Call it a tale of three women. In the most hard-scrabble parts of South Carolina, Kenya Williams, Natisha Boston and Germaine Jenkins are all struggling to overcome personal hardship and overwhelming odds.
In their own ways, all three are succeeding.
A recent academic study found that the gap in wealth between white and black Americans had more than quadrupled between 1984 and 2007.
A quarter of all black families, it said, have no assets at all.
That is certainly true of of Kenya Williams, a 35-year-old single mother with three girls. On the day I visit her modest home in rural Allendale County, she has just $17 (£11.20) to her name.
"I'm gonna make this 17 scratch me all the way till I get paid," Ms Williams says, sounding matter-of-fact.
She gets up before dawn every work day to catch a bus to her house-keeping job at the coastal resort town of Hilton Head, 70 miles away. The job earns her about $330 (£217) a week.
She's lucky to have a job at all. Unemployment in Allendale, at 22%, is well over twice the national average.
"Week to week, paycheck to paycheck," is how she describes her existence.
Break the cycle
The prospects, you'd think, are bleak. But Kenya Williams is far from downhearted. With the help of Allendale County ALIVE, a community development corporation, she's learning how to manage her finances.
"They show me how to budget my money," she says.
Treyonde Allen runs ALIVE's classes in basic book-keeping. She's on a mission to break a cycle of ingrained and inherited poverty.
"I'm trying to instil a culture of saving and budgeting for the entire household," she says.
Ms Allen also warns students of the dangers posed by predatory lenders and lives lived on credit.
"Don't sign up for a credit card just because they're going to give you a piece of pizza and a T-shirt," she tells them. "That stops something right there."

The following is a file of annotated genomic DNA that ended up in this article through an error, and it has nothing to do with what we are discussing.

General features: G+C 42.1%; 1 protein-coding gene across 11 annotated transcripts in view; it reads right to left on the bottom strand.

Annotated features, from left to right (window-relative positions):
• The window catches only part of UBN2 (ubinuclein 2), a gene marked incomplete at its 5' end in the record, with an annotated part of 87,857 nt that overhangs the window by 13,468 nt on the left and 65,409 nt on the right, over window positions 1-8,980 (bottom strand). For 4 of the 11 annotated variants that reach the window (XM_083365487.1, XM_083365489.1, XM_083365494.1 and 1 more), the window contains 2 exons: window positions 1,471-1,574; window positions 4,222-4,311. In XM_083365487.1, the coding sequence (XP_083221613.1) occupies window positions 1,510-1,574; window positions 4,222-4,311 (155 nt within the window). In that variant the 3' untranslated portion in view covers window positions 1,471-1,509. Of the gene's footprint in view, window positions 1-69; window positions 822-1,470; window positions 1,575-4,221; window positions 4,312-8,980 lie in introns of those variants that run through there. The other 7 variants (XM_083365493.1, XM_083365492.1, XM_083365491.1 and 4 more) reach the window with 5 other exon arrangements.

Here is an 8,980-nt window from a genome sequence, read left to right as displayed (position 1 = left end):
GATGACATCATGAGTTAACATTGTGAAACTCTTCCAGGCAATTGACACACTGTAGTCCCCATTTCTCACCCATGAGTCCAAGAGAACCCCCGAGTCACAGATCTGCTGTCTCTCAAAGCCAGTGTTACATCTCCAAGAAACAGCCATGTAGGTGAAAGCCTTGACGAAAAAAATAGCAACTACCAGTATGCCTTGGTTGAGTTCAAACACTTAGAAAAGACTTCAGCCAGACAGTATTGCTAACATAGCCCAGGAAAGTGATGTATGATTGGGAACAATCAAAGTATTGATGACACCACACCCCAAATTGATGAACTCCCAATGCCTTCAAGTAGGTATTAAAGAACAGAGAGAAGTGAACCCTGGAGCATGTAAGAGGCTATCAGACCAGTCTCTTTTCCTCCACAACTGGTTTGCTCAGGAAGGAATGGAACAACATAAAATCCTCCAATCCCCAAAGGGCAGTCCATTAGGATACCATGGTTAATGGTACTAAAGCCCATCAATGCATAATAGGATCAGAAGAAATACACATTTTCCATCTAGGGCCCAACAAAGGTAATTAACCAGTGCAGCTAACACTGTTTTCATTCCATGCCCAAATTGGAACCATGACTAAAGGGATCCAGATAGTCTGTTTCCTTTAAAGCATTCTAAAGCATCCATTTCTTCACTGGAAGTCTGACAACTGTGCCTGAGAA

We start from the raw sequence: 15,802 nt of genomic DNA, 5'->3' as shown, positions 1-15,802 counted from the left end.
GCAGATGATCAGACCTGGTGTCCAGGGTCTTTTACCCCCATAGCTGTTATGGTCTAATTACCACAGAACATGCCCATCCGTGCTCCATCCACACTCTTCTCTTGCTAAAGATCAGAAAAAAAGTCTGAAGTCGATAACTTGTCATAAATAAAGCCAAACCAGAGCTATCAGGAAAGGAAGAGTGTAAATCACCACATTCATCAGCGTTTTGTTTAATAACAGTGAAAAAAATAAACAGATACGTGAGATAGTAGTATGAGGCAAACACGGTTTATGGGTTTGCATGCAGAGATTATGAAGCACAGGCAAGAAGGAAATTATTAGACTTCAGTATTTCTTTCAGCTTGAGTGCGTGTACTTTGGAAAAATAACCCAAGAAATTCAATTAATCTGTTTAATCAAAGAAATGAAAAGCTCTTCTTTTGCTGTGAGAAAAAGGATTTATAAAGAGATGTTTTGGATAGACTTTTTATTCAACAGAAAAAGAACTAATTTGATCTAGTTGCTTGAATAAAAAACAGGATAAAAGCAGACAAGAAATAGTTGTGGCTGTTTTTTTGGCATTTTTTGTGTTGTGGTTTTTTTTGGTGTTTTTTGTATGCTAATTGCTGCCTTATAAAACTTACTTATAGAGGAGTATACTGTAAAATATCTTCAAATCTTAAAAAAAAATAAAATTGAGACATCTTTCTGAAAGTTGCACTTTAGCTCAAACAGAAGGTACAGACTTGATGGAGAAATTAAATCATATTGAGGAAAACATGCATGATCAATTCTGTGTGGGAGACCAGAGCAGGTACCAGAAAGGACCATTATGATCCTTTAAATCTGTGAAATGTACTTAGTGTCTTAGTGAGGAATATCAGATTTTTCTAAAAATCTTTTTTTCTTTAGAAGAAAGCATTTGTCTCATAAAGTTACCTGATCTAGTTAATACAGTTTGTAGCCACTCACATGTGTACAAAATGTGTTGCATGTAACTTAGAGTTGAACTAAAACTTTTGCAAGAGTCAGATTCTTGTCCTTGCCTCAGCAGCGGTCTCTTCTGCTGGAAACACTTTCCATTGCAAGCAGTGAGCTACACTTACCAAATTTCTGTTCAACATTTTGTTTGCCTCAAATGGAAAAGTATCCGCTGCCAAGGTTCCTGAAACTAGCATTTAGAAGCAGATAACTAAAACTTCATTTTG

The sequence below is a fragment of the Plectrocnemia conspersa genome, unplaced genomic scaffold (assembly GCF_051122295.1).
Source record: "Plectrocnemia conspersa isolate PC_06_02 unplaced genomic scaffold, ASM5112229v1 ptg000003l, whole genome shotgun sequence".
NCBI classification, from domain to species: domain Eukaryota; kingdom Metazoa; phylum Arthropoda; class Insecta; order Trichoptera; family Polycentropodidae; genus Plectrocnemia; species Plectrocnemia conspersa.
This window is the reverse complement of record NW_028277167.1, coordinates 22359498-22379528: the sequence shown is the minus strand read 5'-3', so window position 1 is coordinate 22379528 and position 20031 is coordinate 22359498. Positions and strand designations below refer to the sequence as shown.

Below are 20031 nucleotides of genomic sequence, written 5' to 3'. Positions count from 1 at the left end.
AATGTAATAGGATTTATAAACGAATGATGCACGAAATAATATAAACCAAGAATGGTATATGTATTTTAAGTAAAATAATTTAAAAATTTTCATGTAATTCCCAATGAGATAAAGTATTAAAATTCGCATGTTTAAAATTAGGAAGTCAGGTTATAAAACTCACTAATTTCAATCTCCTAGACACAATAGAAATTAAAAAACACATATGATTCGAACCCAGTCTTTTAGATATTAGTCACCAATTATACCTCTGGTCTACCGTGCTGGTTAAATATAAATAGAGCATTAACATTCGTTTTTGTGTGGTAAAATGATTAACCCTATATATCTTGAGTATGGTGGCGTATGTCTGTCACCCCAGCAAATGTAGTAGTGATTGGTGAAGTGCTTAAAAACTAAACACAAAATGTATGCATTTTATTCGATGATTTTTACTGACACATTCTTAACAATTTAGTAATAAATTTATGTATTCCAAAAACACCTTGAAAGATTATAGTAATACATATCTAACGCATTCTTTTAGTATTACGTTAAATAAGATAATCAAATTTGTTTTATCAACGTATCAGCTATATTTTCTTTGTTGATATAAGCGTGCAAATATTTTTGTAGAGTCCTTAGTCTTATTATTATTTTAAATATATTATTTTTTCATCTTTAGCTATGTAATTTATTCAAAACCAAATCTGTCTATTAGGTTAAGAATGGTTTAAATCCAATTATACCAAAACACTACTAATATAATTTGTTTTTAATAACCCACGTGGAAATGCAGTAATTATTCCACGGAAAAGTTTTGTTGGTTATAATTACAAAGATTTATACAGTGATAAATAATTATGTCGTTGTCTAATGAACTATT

The reasons for long-term, persistent black poverty are many and complex, but it all starts with history.
"In this country we call America, for more than 250 years, African-Americans were property," says Anton Gunn, an African-American member of South Carolina's House of Representatives.
We meet at Mr Gunn's favourite diner on the edge of the state capital, Columbia. The Waffle House sits, appropriately enough, on Hardscrabble Road.
"African-Americans have just started... to be able to obtain and own anything," he says.
But, lacking financial experience, they still lag far behind.
"There's a difference between being on the team and being strong enough, fast enough and smart enough to actually play in the game," says Mr Gunn, a former college football player.
'Turning life around'
Natisha Boston admits that for most of her life, it did not even occur to her to try.
"I used to have a nasty attitude," she says. "I just didn't care."
But this 34-year-old mother-of-three (two fathers, both of whom have spent time in jail) is also turning her life around, with the help of Metanoia, an award-winning community development corporation in one of the tougher neighbourhoods of North Charleston.
Ms Boston has cleaned up her credit and completed literacy and home-buying programmes.